A new partnership aims to raise awareness about what Ontarians shouldn’t be flushing down their drains.

The Ontario Clean Water Agency (OCWA) and the Clean Water Foundation (CWF) have partnered with the Regional Municipality of York, Region of Peel, Town of LaSalle, Niagara Region, City of Barrie, and Town of Bradford West to deliver the I Don’t Flush message.

Ontarians are guilty of using their toilets and drains like garbage cans, resulting in costly damage to their homes, the environment, and even municipal infrastructure. This year’s campaign educates the public on how to properly dispose of some of the biggest offenders—personal hygiene products, fats, oils and grease, pharmaceuticals, and household hazardous waste.

“The only things meant to be flushed are No. 1, No. 2, and toilet paper,” said Christopher Hilkene, president of CWF. “Anything else—whether it’s pharmaceuticals, wipes, fats, oils and grease, or household hazardous waste—can directly and indirectly end up polluting our rivers and lakes.”

Many people who are improperly disposing of items down their drains are doing so unaware of the potentially catastrophic consequences. Some of the negative consequences are included below.


Throwing pharmaceuticals in the garbage or down the drain contributes to the contamination of our environment, including water sources and soil. Examples include: expired pharmaceuticals, over-the-counter medications, and vitamins.

Personal Hygiene Products

Flushing personal hygiene products, even items labelled as flushable, can clog pipes and lead to sewer backups, flooded basements, and raw sewage discharge into our lakes and rivers. Examples include: wipes, feminine hygiene products, dental floss, and cotton swabs.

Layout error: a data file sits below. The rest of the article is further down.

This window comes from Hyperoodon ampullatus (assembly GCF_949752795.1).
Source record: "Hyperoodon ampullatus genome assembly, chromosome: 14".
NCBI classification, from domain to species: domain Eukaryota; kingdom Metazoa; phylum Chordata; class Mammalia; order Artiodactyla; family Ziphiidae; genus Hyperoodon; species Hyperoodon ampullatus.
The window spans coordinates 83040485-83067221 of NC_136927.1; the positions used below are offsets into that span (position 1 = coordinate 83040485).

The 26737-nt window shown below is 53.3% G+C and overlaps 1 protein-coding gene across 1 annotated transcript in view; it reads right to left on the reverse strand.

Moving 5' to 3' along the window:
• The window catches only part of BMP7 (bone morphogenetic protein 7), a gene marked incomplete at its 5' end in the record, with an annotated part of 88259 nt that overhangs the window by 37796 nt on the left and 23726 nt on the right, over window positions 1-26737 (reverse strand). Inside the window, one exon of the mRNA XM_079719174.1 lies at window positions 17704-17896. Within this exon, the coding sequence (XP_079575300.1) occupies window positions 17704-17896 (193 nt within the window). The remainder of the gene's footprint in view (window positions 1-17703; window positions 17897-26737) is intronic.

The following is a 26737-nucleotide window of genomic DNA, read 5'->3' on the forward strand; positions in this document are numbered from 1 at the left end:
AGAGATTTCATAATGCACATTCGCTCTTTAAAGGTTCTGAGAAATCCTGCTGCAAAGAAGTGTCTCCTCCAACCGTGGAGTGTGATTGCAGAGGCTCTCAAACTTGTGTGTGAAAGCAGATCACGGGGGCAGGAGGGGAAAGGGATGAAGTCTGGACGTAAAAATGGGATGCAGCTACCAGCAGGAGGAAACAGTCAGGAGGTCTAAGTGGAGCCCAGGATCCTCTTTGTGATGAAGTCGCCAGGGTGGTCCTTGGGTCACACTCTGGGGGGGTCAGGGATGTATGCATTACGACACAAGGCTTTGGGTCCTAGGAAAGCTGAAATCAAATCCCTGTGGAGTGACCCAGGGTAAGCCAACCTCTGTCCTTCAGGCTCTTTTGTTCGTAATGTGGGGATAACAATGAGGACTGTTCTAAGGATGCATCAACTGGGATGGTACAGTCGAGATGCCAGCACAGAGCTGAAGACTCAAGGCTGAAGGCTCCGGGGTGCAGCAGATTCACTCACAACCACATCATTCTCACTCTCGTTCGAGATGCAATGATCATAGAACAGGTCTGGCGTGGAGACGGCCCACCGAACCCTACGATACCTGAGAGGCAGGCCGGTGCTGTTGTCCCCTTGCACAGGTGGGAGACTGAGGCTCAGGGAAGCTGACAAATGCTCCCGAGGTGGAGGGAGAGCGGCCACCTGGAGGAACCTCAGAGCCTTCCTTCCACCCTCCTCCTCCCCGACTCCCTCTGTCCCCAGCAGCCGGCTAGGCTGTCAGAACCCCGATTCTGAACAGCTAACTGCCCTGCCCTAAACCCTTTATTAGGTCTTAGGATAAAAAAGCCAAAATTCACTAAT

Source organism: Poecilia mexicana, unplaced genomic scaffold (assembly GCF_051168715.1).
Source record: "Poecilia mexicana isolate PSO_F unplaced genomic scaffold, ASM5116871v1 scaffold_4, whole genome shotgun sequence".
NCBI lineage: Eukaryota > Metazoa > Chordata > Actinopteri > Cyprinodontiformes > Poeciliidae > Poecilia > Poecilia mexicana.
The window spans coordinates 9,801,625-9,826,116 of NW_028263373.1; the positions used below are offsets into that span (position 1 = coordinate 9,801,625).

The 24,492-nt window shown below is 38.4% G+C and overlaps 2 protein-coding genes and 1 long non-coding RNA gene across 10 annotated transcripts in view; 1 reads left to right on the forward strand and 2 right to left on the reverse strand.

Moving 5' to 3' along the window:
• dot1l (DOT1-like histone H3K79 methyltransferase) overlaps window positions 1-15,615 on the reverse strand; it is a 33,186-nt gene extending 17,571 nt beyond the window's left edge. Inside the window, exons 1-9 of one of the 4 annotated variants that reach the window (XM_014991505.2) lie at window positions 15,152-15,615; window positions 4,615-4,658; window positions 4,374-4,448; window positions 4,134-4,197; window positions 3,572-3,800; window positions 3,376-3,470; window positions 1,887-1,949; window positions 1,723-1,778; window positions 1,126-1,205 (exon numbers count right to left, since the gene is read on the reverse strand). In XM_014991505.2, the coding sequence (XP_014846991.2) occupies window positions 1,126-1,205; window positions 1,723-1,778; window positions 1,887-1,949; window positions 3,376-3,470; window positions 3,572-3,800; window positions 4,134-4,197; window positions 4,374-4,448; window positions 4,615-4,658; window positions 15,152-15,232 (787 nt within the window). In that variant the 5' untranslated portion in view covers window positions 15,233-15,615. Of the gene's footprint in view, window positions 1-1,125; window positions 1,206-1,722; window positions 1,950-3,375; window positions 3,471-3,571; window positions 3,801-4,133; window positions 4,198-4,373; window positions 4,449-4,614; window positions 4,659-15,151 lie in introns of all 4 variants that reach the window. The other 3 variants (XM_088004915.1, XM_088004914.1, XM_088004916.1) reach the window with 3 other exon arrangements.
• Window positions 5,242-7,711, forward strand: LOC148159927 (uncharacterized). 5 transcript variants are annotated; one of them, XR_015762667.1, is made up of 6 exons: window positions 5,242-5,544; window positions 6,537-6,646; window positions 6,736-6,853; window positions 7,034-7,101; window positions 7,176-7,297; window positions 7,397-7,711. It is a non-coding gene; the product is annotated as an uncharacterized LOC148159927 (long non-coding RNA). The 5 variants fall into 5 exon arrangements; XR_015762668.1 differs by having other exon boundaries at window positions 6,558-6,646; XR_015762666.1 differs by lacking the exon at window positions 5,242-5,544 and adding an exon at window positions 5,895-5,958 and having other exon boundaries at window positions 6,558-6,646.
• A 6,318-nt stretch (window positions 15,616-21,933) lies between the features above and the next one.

Fats, Oils, and Grease

Fats, oils, and grease (FOG) cool and form blockages when they are put down the drain, which leads to basement flooding and sewage overflows onto streets and surrounding areas. These clogs can also damage your local wastewater facility, and your water rates may go up to cover costly repairs. According to the Municipal Enforcement Sewer Use Group, Canadian municipalities spend more than $250 million a year removing garbage from sewer systems. Examples include: meat fats, cooking oils, dairy products (butter, yogurt, etc.), salad dressings, and gravies.

Hazardous Waste Household Hazardous

Waste can become dangerous when poured down drains, potentially entering source waters and harming underwater vegetation and aquatic life. Examples include: cleaning, gardening, and automobile care products.

“Treating your sinks and toilets like trash cans can have major consequences,” said Amy Lane, manager of marketing and communications at OCWA. “Can you imagine coming home to sewage backup in your basement because your pipes are clogged with grease, wipes, or feminine hygiene products? This doesn’t have to happen. The I Don’t Flush campaign makes it clear how easy it is to protect your pipes and avoid costly repairs and environmental damage.”

The newest campaign includes a public service announcement on coming to terms with the mistreatment of your toilet (and sink!) and how to improve your relationship going forward.

More information about proper disposal techniques are available here.


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